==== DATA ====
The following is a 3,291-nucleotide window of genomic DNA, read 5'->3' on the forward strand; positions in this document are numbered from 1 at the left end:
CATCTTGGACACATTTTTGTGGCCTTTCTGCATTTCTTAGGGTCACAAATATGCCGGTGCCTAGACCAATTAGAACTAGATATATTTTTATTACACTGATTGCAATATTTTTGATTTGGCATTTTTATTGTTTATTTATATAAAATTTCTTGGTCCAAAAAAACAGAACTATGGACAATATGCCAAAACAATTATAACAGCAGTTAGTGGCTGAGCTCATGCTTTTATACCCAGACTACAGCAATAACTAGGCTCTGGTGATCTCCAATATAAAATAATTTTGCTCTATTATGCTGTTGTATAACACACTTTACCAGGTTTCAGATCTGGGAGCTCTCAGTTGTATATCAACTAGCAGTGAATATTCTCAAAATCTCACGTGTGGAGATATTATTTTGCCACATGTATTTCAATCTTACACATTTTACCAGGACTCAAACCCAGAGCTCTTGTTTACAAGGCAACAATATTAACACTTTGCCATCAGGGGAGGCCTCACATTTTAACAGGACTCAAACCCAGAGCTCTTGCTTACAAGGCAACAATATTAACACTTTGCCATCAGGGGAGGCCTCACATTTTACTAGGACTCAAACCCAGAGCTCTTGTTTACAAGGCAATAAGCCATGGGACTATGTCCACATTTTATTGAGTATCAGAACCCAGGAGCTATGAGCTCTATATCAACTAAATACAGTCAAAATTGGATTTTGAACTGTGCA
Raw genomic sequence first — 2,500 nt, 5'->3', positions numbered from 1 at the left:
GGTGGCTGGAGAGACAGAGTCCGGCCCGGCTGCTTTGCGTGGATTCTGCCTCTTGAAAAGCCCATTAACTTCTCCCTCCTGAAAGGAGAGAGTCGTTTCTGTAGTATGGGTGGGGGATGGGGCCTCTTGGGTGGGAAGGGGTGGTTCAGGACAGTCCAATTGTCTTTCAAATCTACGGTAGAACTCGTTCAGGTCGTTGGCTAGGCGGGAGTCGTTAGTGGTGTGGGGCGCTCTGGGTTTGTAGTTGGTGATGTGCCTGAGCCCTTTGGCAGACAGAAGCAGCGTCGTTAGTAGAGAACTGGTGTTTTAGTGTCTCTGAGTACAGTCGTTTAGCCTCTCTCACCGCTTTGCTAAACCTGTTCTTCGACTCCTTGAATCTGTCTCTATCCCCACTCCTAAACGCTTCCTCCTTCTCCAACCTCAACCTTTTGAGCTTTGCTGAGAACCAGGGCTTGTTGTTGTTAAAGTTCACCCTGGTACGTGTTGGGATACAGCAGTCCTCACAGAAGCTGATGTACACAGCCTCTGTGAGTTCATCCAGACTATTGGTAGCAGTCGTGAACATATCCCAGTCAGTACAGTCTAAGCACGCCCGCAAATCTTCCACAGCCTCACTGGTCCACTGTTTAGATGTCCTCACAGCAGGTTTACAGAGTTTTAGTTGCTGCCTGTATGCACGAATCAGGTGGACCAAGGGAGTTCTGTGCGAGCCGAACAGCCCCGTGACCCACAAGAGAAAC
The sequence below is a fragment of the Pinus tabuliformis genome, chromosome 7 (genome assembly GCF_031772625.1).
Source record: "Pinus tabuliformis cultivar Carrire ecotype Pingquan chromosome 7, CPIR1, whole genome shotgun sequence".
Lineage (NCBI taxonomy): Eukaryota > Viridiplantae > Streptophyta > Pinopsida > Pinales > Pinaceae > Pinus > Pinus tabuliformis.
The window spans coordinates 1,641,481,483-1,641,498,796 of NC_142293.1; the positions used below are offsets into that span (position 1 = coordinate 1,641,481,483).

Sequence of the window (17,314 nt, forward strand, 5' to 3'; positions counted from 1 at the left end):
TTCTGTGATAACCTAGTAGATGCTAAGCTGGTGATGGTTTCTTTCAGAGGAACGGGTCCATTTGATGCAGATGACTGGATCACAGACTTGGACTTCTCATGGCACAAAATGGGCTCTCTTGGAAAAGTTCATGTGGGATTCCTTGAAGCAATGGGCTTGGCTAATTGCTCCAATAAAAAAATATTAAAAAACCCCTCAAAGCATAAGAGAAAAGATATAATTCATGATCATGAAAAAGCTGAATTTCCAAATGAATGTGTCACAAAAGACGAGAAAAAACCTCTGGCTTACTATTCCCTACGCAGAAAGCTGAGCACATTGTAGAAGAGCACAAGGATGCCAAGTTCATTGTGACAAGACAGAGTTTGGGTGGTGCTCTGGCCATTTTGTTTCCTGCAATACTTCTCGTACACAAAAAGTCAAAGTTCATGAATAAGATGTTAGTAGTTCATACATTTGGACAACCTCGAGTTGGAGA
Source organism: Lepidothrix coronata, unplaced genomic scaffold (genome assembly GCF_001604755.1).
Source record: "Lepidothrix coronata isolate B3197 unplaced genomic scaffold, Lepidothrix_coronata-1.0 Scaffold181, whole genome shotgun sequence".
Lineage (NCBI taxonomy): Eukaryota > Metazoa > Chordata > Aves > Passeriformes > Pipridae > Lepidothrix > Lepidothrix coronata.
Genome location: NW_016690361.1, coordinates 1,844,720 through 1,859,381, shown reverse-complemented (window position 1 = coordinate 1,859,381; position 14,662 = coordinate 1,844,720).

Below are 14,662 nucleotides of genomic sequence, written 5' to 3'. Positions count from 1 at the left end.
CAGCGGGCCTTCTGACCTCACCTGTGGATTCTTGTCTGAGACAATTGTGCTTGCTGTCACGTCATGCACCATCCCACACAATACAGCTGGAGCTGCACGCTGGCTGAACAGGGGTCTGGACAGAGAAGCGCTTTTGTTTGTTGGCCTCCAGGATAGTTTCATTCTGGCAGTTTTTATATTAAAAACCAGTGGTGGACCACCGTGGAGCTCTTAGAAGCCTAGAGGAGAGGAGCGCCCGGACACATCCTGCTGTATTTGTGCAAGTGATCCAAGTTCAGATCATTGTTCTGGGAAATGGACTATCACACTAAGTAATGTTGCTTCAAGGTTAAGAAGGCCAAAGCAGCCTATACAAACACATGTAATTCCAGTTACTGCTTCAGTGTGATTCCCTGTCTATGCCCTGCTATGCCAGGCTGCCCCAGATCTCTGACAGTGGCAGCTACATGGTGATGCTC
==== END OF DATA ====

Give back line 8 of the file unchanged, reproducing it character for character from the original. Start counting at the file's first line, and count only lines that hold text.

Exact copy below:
The window spans coordinates 1,641,481,483-1,641,498,796 of NC_142293.1; the positions used below are offsets into that span (position 1 = coordinate 1,641,481,483).